Considered the best of an excellent bunch, located in Lower Zambezi National Park, on the banks of the Zambezi, and recipient of a multitude of awards, including the 2008 and 2009 World Travel Awards, the 2011 Best Safari Property in Africa, and selection for Conde Naste’s Best of the Best Series, Chiawa Camp is almost in a league of its own when it comes to providing a service that is as simple and as innovative as it is luxurious.
The brainchild of Dave and Jenny Cumings, who in 1989 ran the first non-hunting safaris in the lower Zambezi, Chiawa remains a family operation, if not always in blood, then certainly in spirit. Location-wise, it is the envy of many a camp, whose guides often bring their guests into the area, such is the concentration of wildlife. Situated in the shade of a thicket of mahogany trees, and overlooking the Zambezi, Chiawa Camp itself consists of a main lodge and 9 sleeping tents.
A wood and thatch build, the main lodge is a 2 storey building, and includes a lounge, bar, dining area, library, pool and upstairs viewing deck. Cool, calm, beautifully thought through, the rooms are characterised by mixed seating – comfortable upright leather chairs for the library, slumber (ish) sofas/armchairs in the lounge – and by a low key emphasis on function and quality.
Food & service
The team, which includes a Cumings son and daughter-in-law, is tight, loyal and terribly hard working. With 7 guides, 3 chefs, 3 waiters, 2 management teams and a dedicated produce buyer it’s a large family, and we’re yet to mention the camp choir!
Accommodation at Chiawa Camp includes eight superior and one safari suite. he tents are divided into 2 classes: superior (8) and superior (1). Well spaced and positioned within spitting distance of the river, each superior room includes a double bed, a changing space, a large veranda and bathroom.
Open plan, raised on beautiful dark wood floors, accessed either by the front, which opens completely, or by a door at the back, the rooms are large, airy and beautifully furnished, containing armchairs, a writing desk and sensible storage facilities. The bathrooms are fabulous, and come with twin sinks, a claw foot bath, shower and flush toilet. Two of the superior rooms are almost double the size of the standard, include a lounge area, and are arranged so that the length of the open plan room can be opened up to look out onto the river – including the bath area. The safari suite is located further away, has a split deck, an open air bathroom, and would suit honeymooners or a couple after a bit of extra privacy.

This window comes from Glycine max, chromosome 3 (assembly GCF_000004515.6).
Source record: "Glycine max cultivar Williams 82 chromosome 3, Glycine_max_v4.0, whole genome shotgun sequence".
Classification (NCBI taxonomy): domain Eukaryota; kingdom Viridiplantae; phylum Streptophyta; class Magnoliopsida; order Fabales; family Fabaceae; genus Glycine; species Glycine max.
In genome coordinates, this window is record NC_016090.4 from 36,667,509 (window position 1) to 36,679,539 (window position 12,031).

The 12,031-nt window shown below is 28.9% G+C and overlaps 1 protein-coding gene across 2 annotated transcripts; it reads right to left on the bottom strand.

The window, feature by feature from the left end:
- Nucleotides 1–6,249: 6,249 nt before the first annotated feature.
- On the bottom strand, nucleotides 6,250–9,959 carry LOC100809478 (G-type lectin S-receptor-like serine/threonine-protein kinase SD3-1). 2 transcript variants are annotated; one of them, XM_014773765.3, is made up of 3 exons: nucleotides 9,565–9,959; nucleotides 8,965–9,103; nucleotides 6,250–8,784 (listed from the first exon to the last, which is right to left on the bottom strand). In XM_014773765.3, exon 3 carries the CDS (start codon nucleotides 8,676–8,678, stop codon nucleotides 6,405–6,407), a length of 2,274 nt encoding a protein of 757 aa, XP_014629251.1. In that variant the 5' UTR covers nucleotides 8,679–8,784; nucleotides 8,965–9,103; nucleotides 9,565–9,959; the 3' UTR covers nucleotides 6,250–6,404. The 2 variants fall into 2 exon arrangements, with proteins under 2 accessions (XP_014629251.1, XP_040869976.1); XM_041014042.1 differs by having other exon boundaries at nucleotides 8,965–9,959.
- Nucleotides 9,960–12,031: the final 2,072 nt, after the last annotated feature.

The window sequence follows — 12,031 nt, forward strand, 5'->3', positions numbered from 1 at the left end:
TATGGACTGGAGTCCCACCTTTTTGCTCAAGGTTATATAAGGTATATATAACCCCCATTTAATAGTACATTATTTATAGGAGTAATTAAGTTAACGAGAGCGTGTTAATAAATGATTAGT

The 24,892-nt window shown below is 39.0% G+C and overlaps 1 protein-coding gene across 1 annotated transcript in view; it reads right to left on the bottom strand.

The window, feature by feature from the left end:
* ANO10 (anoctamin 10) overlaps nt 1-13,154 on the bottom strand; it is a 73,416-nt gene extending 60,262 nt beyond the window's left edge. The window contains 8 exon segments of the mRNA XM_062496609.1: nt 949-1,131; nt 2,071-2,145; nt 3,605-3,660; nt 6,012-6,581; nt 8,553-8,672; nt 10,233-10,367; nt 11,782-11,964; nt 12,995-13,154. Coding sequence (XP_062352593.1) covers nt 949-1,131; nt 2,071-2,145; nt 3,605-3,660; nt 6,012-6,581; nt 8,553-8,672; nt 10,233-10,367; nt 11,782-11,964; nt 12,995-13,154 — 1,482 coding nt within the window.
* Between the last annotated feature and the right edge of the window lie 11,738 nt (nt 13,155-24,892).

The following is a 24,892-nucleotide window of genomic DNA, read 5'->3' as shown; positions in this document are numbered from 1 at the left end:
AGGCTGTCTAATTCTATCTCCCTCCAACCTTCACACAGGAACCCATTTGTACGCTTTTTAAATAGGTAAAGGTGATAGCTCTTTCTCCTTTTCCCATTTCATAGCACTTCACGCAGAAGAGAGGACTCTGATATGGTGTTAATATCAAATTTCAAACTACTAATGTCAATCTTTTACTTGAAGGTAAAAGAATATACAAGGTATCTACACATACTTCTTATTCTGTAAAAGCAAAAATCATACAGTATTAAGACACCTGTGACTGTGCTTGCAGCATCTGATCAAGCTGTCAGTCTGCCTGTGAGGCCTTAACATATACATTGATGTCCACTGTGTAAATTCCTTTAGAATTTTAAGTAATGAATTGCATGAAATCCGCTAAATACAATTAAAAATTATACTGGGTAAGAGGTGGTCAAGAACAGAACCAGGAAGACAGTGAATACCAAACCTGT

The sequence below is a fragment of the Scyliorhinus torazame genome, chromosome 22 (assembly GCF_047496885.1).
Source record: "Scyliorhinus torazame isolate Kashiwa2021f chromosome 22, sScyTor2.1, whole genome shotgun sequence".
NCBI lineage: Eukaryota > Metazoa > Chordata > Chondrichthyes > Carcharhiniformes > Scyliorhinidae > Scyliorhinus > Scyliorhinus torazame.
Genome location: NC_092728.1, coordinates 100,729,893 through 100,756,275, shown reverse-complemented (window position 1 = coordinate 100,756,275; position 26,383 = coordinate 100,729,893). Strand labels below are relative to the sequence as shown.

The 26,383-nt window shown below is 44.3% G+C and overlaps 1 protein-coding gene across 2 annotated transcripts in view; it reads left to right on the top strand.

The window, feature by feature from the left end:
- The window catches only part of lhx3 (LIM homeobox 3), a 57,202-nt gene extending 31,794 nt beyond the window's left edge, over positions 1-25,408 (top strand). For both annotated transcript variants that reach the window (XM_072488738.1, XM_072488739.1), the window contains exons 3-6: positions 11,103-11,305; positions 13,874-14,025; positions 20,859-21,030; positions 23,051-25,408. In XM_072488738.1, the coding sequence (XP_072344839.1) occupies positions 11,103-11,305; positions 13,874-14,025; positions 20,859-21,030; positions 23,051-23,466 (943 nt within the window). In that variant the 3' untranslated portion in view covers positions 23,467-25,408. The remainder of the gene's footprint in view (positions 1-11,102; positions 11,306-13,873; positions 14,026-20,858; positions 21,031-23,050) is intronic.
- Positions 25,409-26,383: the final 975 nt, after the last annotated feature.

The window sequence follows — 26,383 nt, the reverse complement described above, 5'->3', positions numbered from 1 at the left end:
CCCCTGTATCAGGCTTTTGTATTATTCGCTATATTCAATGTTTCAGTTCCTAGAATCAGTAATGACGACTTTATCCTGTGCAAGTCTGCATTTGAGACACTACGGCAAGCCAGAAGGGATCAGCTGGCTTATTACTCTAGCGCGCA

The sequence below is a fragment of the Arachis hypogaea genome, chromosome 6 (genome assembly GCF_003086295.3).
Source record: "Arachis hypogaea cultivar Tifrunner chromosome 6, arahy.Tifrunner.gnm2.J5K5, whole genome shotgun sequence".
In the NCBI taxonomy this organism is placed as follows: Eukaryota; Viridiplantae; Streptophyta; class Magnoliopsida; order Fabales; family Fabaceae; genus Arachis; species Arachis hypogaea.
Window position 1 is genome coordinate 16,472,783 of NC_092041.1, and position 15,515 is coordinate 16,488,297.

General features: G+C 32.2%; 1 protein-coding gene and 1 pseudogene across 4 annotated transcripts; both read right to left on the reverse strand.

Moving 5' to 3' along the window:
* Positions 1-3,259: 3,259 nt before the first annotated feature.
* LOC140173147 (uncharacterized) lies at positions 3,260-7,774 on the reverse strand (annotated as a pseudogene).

Activities at Chiawa Camp include day and night drives, guided walks, river trips, canoeing and fishing.
Chiawa Camp has, since its inception, always understood its responsibility towards wildlife as the natural heritage of mankind. It has affirmed its determination to promote the pillars of ecotourism inside Chiawa Camp and outside for the local human community and the wildlife, through conservation projects, education and social development and safeguarding the earth’s natural resources by respectful practices.
The camp supports both the Africa Wild Dog Conservation program and has also provided funding and logistical support for a Cheetah re-population program. Furthermore a large portion of Chiawa Camp’s revenue and resources is reinvested into protecting the Lower Zambezi. Chiawa Camp annually provides approximately $50,000 on behalf of Conservation Lower Zambezi’s activities.
Chiawa Camp has also played a crucial role in local community development with its focus on people, through economic & education support and empowerment to surrounding communities. As an example the camp donates about 20 bed nights per year (raising some $25,000+ annually) to charity and these are auctioned off to raise funds for orphanages, children’s hospices and other charities within the Lower Zambezi National Park.